Developing My Future

Those who know who I am are likely aware that in September I stepped down as CEO of Puppet, the company I founded, and whose first product I built. The question everyone asks these days is, “What’s next?”

However, I am committed to not committing to anything until at least the fall of 2017, which means I couldn’t answer that question even if I wanted to.

As a result, you have an opportunity to watch and participate with me as I take this journey. Along the way, I’ll be trying to share what I have learned and what I believe, and to the extent I can, my thought process as I figure out what’s next. If you follow along, I expect you’ll be informed, sometimes entertained, and at least periodically offended.

Taking Time

Part of my reason for delaying a commitment is that I want to spend the summer traveling with my family (a summer where both parents are unemployed and have some cash is a privilege and luxury I’ve never had and don’t expect again). Primarily, though, it’s about giving myself enough time to think deeply about what I want to do next, and why. By the time my last day at Puppet rolls around in March, I will have been working on Puppet for 12 years, full time.

Most people seem to think I started Puppet (or, more insultingly, I decided to turn it into a “real company”) when we first got investment in 2009, but in fact it had been my full time job since March 2005, and we were ramen-profitable by the end of the first year. Even before that, I had been doing sysadmin work full time since 1997, which means 20 years in one industry. Talk about a monogamous relationship! It’s impossible to spend that much time in one area, and then immediately pick a new direction that isn’t encumbered with biases resulting from such focus.

I am truly thrilled not to know what I’m doing next, to have the opportunity to explore ideas without a strong gravitational pull or a narrow time window in which to work, and just to be in a state of high uncertainty where I can pursue curiosity without worrying about how it relates to commitments I’ve already made. I am quite confident, though, that I will not be starting another company in the infrastructure space.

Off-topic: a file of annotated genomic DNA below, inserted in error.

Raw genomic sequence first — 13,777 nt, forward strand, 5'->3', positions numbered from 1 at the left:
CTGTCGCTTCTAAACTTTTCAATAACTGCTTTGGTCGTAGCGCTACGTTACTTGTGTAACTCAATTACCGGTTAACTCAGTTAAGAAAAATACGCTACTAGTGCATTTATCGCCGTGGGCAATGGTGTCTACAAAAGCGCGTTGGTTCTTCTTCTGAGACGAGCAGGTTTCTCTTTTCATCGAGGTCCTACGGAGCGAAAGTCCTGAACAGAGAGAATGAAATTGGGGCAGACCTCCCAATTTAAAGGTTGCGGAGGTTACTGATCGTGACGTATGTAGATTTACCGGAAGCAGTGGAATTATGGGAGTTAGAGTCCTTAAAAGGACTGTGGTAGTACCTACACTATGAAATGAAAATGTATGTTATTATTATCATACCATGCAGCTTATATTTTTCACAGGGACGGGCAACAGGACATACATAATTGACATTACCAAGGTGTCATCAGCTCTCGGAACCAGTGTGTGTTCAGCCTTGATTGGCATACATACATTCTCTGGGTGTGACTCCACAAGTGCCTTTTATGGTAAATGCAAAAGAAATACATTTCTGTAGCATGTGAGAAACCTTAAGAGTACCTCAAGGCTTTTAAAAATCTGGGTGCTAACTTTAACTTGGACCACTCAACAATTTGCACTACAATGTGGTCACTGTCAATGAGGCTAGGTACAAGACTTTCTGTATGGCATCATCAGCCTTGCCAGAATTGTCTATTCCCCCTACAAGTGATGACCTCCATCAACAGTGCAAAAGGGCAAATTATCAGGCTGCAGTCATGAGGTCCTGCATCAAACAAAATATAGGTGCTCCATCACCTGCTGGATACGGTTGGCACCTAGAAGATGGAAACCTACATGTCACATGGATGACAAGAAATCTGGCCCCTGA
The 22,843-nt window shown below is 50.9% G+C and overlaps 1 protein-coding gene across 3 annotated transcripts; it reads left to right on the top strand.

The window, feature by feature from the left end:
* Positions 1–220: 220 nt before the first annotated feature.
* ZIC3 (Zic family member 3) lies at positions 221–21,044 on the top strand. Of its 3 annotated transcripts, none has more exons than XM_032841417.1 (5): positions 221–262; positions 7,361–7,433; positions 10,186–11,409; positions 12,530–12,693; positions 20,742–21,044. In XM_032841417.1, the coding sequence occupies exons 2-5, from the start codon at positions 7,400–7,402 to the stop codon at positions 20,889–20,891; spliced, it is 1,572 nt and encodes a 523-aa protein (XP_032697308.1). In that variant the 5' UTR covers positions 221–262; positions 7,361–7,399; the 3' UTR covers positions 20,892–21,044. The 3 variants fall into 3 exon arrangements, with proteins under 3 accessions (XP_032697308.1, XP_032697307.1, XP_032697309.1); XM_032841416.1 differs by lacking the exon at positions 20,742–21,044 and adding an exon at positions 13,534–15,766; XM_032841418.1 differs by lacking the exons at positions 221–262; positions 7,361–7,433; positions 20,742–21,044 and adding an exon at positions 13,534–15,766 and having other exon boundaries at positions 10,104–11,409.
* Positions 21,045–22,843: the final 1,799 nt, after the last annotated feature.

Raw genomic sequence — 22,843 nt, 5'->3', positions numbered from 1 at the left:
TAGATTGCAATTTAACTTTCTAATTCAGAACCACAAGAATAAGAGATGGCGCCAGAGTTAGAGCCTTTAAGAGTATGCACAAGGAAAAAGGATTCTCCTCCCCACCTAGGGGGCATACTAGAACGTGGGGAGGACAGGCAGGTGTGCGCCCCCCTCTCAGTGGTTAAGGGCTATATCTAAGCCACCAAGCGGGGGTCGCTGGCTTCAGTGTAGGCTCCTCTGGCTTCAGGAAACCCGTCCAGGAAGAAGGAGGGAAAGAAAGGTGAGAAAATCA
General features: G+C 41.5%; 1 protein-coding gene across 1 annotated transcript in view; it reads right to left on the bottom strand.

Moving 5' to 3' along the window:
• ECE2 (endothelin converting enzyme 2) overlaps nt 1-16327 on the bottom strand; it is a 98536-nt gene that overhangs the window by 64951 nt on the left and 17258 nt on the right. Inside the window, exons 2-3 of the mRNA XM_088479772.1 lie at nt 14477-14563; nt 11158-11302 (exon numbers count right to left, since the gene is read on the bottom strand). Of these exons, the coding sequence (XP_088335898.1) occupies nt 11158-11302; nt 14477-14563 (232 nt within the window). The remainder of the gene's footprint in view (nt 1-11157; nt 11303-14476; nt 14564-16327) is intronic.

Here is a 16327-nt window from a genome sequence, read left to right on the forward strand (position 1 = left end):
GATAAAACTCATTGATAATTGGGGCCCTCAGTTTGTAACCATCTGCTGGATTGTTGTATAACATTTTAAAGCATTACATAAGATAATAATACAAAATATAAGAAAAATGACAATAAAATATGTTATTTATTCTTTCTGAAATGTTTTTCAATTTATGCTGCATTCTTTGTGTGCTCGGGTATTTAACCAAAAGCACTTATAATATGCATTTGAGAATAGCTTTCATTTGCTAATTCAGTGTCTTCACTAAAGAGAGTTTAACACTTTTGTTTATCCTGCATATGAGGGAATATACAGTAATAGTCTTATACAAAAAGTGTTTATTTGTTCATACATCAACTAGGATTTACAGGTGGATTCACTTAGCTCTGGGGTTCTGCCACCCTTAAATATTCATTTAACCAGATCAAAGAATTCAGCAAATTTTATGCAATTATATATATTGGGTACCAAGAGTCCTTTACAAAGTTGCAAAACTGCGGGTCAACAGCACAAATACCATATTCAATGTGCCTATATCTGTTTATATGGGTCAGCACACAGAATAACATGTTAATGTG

There are multiple areas where I think I would be excited to start another software company (most of them somewhere in the productivity space; if you squint, even Puppet qualifies as a productivity tool). But I’m also interested in helping to create many companies, not just one, which makes investing, advising, and board membership interesting. Diversity, especially in the tech world, is a huge priority for me, so it would be great to find some way to contribute meaningfully there. And whether I want to or not, I expect to spend some chunk of my time learning how to be productively involved in our civil and political discussions. Heck, some part of me feels guilty for not investing all of my energy there.

About the only thing I can promise is that whatever time I put into companies will almost all be focused — whether investing, advising, or operating — on helping individual people spend more time on the things they care about and add value to them, and less time on the menial work that gets in the way. That could take the form of productivity tools, automation, or management tools, for example. I’m generally more comfortable with B2B models, because I understand better how to build a business there, but I’d love to help build great tools companies for consumers that aren’t ad-driven.

If you’re interested in following along at home, I’ll be writing in this space as I pursue this decision, and hopefully after. My goal is to write often, and on any topic that strikes me, but you should expect to see articles on technology, finance, people, and the industry, with a periodic dose of just me being a person. I have many hypotheses right now, and not a lot of data, so I will be quite surprised if this space looks in a year like I’m thinking of it today.

My hope is that my writing is more about what I learn and conclude, rather than sharing my personal journey, but don’t be surprised if some of the articles are more about me than the industry.

For those who do decide to follow along, I hope you get some value, some interest, even some excitement from some of what I write. I also hope you’ll share with me anything you think is related, intriguing, or just confusing in topical areas. The best place to find me at this point is on twitter.

Thanks,

Luke